I've had lupus for years, but when I was 27 years old, it caused my brain to swell.
Because of the inflammation, I could not walk, then I slowly started to forget things about myself.
Years after recovering, I'm still figuring out who I am.
In theory, the dress was perfect. It was red, my favorite color, and A-line, the style that looks best on me. As upbeat department-store music played over the speaker system, I touched the fabric and waited for that spark of happiness in my brain to tell me, yes, I liked it. No spark came. Anxiety shot through my stomach.
It was one of the many times since recovering from severe brain inflammation that I wondered if I was the same person I'd been before I'd gotten sick.
Lupus triggered my brain to swell
When I was 27 years old, I stood up one day and forgot how to walk. Lupus, the chronic illness I'd lived with for years, had developed into life-threatening brain inflammation. My mother-in-law rushed me to my doctor's office, but the steroid shots and infusions my doctor prescribed failed to stop my disease.
Over the next month, I forgot my favorite color and which foods I liked. My personality changed from level-headed and cheerful to paranoid and depressed. Where I had once been organized, I forgot to reply to emails and stopped keeping track of appointments. When my two rescue dogs hopped on my bed to snuggle with me, I rolled away in terror. I ignored the cute dresses and shoes in my closet in favor of yoga pants and old T-shirts with holes in them. I cursed in front of my doctors and lost my desire to talk to my friends.
The most terrifying part of being sick with brain inflammation wasn't losing control of my legs. It wasn't the night I laid in bed and hallucinated fireworks onto the ceiling. It was the growing rift between the kind, reliable, intelligent person I knew myself to be and the emotional, confused person who laid in bed all day, too sick to even walk to the kitchen for a glass of water. It was seeing the woman I'd worked so hard to become drift further and further away.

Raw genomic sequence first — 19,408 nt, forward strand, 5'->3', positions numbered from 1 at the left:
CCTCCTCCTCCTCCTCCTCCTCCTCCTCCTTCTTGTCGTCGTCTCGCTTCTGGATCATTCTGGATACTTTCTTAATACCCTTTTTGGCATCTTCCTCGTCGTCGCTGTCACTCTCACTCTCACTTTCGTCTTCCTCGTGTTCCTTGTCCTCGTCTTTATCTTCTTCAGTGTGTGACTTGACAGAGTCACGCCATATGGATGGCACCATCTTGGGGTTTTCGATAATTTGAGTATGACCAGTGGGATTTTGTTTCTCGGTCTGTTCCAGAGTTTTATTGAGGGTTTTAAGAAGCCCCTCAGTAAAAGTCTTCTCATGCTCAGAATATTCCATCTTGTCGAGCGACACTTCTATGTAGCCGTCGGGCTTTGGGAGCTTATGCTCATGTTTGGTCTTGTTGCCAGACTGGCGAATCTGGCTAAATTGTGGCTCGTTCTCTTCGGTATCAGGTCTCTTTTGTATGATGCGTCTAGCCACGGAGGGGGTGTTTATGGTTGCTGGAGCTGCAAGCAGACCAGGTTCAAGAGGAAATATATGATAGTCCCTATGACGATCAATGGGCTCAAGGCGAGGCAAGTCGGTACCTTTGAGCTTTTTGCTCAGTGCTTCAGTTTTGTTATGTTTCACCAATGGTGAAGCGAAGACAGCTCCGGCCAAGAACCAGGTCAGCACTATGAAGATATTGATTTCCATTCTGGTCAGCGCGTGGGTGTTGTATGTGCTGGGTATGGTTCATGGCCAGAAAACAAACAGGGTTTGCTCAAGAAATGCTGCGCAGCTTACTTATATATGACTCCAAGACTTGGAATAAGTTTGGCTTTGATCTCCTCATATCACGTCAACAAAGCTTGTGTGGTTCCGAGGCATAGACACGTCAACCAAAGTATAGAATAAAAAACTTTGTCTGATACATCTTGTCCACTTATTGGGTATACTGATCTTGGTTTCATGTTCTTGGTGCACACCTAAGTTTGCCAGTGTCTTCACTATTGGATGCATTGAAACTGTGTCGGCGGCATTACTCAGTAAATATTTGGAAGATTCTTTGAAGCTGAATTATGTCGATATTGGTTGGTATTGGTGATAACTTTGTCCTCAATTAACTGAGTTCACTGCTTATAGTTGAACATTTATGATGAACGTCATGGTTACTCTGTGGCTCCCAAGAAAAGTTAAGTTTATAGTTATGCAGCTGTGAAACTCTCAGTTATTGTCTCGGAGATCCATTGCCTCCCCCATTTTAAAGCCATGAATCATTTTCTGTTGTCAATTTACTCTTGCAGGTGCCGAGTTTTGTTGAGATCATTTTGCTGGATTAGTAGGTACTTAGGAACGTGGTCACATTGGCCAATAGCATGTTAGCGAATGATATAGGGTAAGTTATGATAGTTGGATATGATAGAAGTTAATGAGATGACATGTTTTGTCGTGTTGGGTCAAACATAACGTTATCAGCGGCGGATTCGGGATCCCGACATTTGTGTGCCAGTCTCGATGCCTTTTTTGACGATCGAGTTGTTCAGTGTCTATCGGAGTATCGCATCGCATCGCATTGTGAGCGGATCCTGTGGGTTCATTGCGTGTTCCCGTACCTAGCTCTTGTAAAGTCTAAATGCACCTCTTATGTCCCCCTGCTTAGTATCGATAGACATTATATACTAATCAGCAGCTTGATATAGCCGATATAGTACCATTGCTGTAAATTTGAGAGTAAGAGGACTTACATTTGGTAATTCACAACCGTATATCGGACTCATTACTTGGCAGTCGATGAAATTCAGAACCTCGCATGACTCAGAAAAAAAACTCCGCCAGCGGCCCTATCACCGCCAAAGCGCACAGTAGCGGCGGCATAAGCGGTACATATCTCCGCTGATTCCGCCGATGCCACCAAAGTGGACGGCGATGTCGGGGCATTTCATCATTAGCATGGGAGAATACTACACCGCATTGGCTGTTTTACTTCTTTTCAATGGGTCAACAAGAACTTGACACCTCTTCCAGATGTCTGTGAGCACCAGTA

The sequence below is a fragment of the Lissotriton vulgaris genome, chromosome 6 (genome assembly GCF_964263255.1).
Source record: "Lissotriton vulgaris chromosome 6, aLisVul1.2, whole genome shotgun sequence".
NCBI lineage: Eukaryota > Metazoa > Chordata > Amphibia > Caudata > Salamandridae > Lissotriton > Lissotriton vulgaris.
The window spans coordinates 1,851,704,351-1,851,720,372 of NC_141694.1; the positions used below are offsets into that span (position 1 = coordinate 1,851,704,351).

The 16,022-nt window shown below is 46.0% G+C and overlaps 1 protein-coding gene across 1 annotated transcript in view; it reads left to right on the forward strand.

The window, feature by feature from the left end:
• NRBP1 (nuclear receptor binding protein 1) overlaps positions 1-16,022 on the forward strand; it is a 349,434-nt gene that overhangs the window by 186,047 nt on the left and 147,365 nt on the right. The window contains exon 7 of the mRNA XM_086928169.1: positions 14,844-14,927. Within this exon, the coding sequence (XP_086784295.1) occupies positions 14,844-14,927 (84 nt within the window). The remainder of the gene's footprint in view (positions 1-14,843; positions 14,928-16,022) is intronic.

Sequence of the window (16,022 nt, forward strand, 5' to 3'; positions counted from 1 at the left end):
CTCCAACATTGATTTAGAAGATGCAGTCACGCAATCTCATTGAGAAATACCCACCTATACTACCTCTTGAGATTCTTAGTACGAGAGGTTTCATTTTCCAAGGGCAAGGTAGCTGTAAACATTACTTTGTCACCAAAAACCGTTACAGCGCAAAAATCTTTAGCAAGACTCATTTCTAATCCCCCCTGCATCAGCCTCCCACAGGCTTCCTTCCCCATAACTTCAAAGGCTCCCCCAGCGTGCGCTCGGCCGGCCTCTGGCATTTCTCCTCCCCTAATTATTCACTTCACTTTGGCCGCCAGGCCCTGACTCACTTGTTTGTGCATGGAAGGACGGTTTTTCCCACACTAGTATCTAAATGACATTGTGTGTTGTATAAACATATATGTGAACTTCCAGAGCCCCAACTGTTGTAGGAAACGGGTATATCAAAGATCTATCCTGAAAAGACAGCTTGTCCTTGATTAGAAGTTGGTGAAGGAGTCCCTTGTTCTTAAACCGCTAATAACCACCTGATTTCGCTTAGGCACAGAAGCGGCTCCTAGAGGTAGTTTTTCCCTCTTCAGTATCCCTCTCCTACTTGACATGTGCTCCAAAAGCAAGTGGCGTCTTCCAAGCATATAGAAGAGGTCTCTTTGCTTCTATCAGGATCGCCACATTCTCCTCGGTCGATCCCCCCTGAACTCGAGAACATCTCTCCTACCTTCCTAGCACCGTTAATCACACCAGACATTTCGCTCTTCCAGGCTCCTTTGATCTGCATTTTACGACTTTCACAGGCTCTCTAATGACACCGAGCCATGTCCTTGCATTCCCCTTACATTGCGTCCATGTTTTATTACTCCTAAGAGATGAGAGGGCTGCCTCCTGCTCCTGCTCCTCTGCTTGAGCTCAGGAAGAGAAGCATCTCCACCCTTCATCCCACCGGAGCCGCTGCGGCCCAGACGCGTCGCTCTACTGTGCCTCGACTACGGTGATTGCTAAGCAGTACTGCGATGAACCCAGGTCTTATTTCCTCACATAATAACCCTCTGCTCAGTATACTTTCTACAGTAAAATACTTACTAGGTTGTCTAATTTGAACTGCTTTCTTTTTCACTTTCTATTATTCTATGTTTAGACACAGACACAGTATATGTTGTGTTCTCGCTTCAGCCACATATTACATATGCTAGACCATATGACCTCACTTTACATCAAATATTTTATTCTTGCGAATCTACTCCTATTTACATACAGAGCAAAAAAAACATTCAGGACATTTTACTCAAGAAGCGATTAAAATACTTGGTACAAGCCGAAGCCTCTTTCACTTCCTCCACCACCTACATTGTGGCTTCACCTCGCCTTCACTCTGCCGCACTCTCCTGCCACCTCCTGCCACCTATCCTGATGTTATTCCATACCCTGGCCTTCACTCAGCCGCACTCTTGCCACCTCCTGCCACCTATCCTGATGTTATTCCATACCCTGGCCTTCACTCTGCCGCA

I lost my memory
As my long-term memory faded by the day, I lay in bed with my computer balanced on pillows on my stomach and filled a Google doc with everything I remembered about my life. Paragraphs about early memories of camping with my family blurred into beginning orchestra class in fifth grade and the book I'd sneaked under my robes to read during my high-school-graduation ceremony.
Tears streamed down my face as my fingers clicked across the keys. I fought to recapture the woman I had been before brain inflammation ripped her away from me. Each night I told myself that if I survived, I would study this Google doc like a handbook. "I will relearn how to be you," I promised myself.
After I had been bedridden for several months, the handfuls of steroids and immunosuppressants I swallowed each day began to fight off the inflammation in my brain. The hallucinations disappeared. My extreme moods simmered down. I started to ask my caretakers for my favorite shirt. I finally remembered I didn't like yogurt. Some of my old mannerisms and quirks, like my love of semicolons and penchant for dark humor, again floated to the surface of my mind.
My recovery was never a straight line. It would be three months before I could read again, five months before I walked to my living room on my own, and two years before I fully trusted myself to make important decisions. Even as I started thinking and acting more like my old self, I questioned each thought and interaction. Would the old me have liked these shoes? Would the old me have handled this interaction at work the same way? I felt like an imposter in my own life.
It hit me many years after my recovery that not liking the same exact things or making the same exact choices I did over five years ago couldn't be more normal. That change is part of life, and the old me would have supported my growth. The woman who I was before brain inflammation? She would have wanted me to be happy and free.
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